Written on Tuesday,
May 17th, 2011
It seems pretty obvious that people communicate in a way that they understand, but what isn’t obvious is that our communication isn’t interpreted the same from one person to the next. We all apply words in different ways based on context. Words like strong, bold, expressive, bright or elegant, while descriptive, are utterly meaningless without context. Communication brings context to words that otherwise are open to interpretation.
Your duty as a designer is to eliminate any possibility of misinterpretation by exhausting all manner of definitions for any given word or phrase. It seems daunting (and yeah, it really is), but the quickest way for a project to fail is to assume that our words mean what they imply. Don’t take for granted that something that seems obvious, is actually obvious. Perhaps the word “bright” means color, but bright may also mean sunshine, light, glowing, full of life or effervescent. If bright is about color, than what colors are bright? Yellow, sky blue, red?
One word contains hundreds of pathways to visual and verbal solutions. Without clearly pinpointing the intention of a word, you can never successfully create a solution. Instead of blindly walking without a map get the directions you’ll need to find the intended destination of your design.
Every person comes from a certain preconceived set of verbal vernacular–usually a vernacular that applies to their specific industry or even personal perception. This verbal palette, while understandable to those inside the group, is meaningless to an outsider. Within any corporate or nonprofit culture there are terms and words used that have an expressed, understood meaning to those within that culture. Add to that the individual macro-vernacular, words that have an understood meaning to a single person (but not necessarily to another person).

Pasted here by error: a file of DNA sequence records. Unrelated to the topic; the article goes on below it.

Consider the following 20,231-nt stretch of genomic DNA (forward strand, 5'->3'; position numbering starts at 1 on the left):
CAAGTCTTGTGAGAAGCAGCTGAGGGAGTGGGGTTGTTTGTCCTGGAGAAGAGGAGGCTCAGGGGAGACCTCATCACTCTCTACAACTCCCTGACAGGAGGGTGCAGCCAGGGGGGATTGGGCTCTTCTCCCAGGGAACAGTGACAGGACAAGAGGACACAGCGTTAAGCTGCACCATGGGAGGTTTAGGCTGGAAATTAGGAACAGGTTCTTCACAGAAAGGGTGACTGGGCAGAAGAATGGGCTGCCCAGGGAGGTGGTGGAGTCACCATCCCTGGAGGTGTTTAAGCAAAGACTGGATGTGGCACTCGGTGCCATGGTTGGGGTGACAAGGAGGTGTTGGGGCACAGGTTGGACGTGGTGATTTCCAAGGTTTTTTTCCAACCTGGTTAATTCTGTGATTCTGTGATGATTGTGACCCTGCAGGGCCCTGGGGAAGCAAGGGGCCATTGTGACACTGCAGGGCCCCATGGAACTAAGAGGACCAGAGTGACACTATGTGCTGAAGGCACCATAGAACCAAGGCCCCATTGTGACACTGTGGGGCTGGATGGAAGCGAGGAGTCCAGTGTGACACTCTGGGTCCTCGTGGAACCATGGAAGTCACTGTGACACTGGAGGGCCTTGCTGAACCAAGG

While meaningful, words like “saved,” “faith,” “spirit-filled” and “called” are meaningless to any outsider and obfuscate their intention and impact. Using our own “short cuts” to language is simply poor communication. Your primary goal as a designer is to clearly communicate (visually and verbally) and the only way to communicate clearly is to remove the barriers of ingrown vernacular.
It’s your obligation – yes, I said obligation – to help guide your “client” in how to articulate what they want. You become 50% psychologist, 45% linguist and 5% sherpa. This will often annoy and frustrate your client, because communicating outside one’s comfort zone is amazingly difficult. So with every generic comment received you will have to push back for more clarity until you’ve uncovered the full meaning of “bright” or “bold” or “grungy.”
Choose not to accept what you’re told at its face value. Eliminate doubt in communication by asking more questions and seeking more answers, it’s the best way for design to reach its desired impact–and your entire team will feel more unified and energized, and it will show in your visual communications.